Please welcome Cat Rambo to the blog! Her new book, The Beasts of Tabat, just came out in February and she was kind enough to answer a few of my questions about it, and more!
Cat, will you tell us a bit about your new book, The Beasts of Tabat, and what inspired you to write it?
It’s a book about a city at a time when it’s about to undergo immense changes in its politics. Tabat is about to switch systems of government, from a hereditary-based system to a more democratic one, because of an ancient treaty, and that’s got everything in upheaval. It’s also facing the threat of the magical creatures who drive its economy demanding their rights.
I wrote because I wanted to write a kickass fantasy story, but also one that talked about how power dynamics and economics shape events and our perceptions of those events.
Why do you think readers will root for Teo?
Because poor Teo is just trying to do his best and survive in a city that doesn’t give a hoot about him. He starts the book a naïve soul, and he makes some blunders along the way because of that, but he learns from them as he does so.
What is your writing process like? Chaos, controlled chaos, or other?
It is so different from project to project. With this book I can only compare it to repeatedly throwing myself against a wall until it broke and the book behind it emerged.
I try to write every day. It’s easier if I have a plan, but if one is lacking, I just put words down until the story emerges.
You are an award winning author with many titles under your belt, but have you always wanted to write since you were young?
Nominated more than winning, generally. And yes! I used to make my own little books by sewing pages together and filling them up with stuff.
What’s one of the first things you can remember writing?
An epic fantasy adventure that starred myself and a vast troupe of intelligent horses fighting against the evil forces of Brutescruel. It was recorded in one of the aforementioned little books.
If you could experience one book again for the first time, which one would it be?
Oh, holy smokes, what a great question. I think it would be Samuel R. Delany’s The Fall of the Towers. I read it when I was 13 and it blew me away because it showed me how amazing science fiction could be. Or possibly Joanna Russ’s The Female Man, because that was one of my first introductions to feminism. But I don’t know. With both of those books, it was in part the moment at which I read them, those teenage years where so often you find texts and realize that they’re shaping the way you think, or that there’s truth in them you can use to guide yourself going forward.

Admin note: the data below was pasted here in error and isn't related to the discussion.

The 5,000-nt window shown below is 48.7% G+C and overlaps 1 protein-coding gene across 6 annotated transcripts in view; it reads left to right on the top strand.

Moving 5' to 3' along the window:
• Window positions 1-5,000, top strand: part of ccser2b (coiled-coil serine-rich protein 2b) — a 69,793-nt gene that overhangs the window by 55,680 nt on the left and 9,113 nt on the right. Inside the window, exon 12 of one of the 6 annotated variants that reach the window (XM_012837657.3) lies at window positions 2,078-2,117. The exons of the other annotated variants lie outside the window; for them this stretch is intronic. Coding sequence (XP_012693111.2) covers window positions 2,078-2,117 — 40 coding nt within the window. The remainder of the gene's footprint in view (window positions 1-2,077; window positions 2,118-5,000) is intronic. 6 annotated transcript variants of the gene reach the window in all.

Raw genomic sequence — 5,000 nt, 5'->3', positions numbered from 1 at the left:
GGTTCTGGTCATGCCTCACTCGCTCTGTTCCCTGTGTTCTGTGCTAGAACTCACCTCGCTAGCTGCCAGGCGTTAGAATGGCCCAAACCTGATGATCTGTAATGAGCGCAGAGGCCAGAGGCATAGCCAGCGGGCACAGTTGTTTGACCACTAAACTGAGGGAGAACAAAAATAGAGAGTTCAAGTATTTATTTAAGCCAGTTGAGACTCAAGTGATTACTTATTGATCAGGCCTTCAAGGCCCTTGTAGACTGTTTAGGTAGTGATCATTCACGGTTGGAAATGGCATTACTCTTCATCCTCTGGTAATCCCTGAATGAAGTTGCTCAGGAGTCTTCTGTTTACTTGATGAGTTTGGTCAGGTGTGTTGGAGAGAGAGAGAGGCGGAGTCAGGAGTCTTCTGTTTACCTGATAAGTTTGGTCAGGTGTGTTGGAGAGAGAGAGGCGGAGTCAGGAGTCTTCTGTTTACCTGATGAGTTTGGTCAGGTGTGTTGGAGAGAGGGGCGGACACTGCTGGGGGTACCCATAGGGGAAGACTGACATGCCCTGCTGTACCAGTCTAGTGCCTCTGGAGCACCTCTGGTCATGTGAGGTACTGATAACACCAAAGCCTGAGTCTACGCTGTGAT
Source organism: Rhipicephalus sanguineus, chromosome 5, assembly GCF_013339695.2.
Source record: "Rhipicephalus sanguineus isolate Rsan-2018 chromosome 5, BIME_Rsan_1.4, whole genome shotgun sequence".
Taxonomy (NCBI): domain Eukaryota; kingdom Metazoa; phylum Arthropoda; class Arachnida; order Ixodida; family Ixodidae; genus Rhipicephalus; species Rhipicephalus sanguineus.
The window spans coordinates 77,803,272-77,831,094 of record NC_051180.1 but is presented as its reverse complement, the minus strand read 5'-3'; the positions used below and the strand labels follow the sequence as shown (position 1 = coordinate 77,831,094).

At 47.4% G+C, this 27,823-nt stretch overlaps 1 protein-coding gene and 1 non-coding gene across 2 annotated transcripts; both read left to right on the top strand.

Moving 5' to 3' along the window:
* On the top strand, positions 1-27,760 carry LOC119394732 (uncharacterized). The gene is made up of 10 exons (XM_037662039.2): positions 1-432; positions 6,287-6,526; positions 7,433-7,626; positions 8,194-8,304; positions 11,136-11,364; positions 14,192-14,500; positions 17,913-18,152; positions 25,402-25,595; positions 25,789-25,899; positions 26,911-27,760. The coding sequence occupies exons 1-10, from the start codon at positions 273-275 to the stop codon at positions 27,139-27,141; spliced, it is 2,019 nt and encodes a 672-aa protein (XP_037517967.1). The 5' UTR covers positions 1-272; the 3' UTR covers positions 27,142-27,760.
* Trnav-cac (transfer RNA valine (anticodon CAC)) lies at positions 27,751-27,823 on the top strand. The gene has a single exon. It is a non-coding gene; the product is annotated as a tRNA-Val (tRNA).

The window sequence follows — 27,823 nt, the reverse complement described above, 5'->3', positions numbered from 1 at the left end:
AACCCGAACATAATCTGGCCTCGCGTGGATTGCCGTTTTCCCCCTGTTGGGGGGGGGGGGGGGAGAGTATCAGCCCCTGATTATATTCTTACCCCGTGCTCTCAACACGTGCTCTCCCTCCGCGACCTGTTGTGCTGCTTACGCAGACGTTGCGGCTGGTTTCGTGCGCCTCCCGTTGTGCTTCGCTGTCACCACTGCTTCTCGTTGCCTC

What are you currently reading?
I am usually reading multiple books at any one time. Right now it’s City of Saints by D.J. Butler, Crooked by Richard Pett, Aetheria by Stephen Blount, the first Nebula Award anthology, and The Vagabond by Colette.
I just finished Waking Up Naked in Strange Places by Julie McGalliard, which I’d picked up at Norwescon and was reading while taking a break from the crowd. I am also wading through How to Manage an Effective Nonprofit Organization, which I am hoping will help me guide SFWA better.
What piece of advice would you give to an aspiring author?
Butt in chair and write. That’s the first priority. Don’t do other stuff like Facebook or housework or volunteer work or anything else until you have produced words of fiction. They do not have to be good words, but they must be words.
What’s next for you?
I am halfway through writing the sequel to Beasts, Hearts of Tabat, plus a YA post-apocalyptic book, The Bloodwarm Rain. Once those are done, I have book 3, Exiles of Tabat, as well as the final book, Gods of Tabat. I’ve also got a collection coming out this fall, another double-sided one like Near + Far, but titled Neither Here Nor There and focusing on fantasy rather than science fiction.
About The Beasts of Tabat:
When countryboy Teo arrives in the coastal city of Tabat, he finds it a hostile place, particularly to a boy hiding an enormous secret. It’s also a city in turmoil, thanks to an ancient accord to change governments and the rising demands of Beasts, the Unicorns, Dryads, Minotaurs and other magical creature on whose labor and bodies Tabat depends. And worst of all, it’s a city dedicated to killing Shifters, the race whose blood Teo bears. When his fate becomes woven with that of Tabat’s most famous gladiator, Bella Kanto, his existence becomes even more imperiled. Kanto’s magical battle determines the weather each year, and the wealthy merchants are tired of the long winters she’s brought. Can Teo and Bella save each other from the plots that are closing in on them from all sides?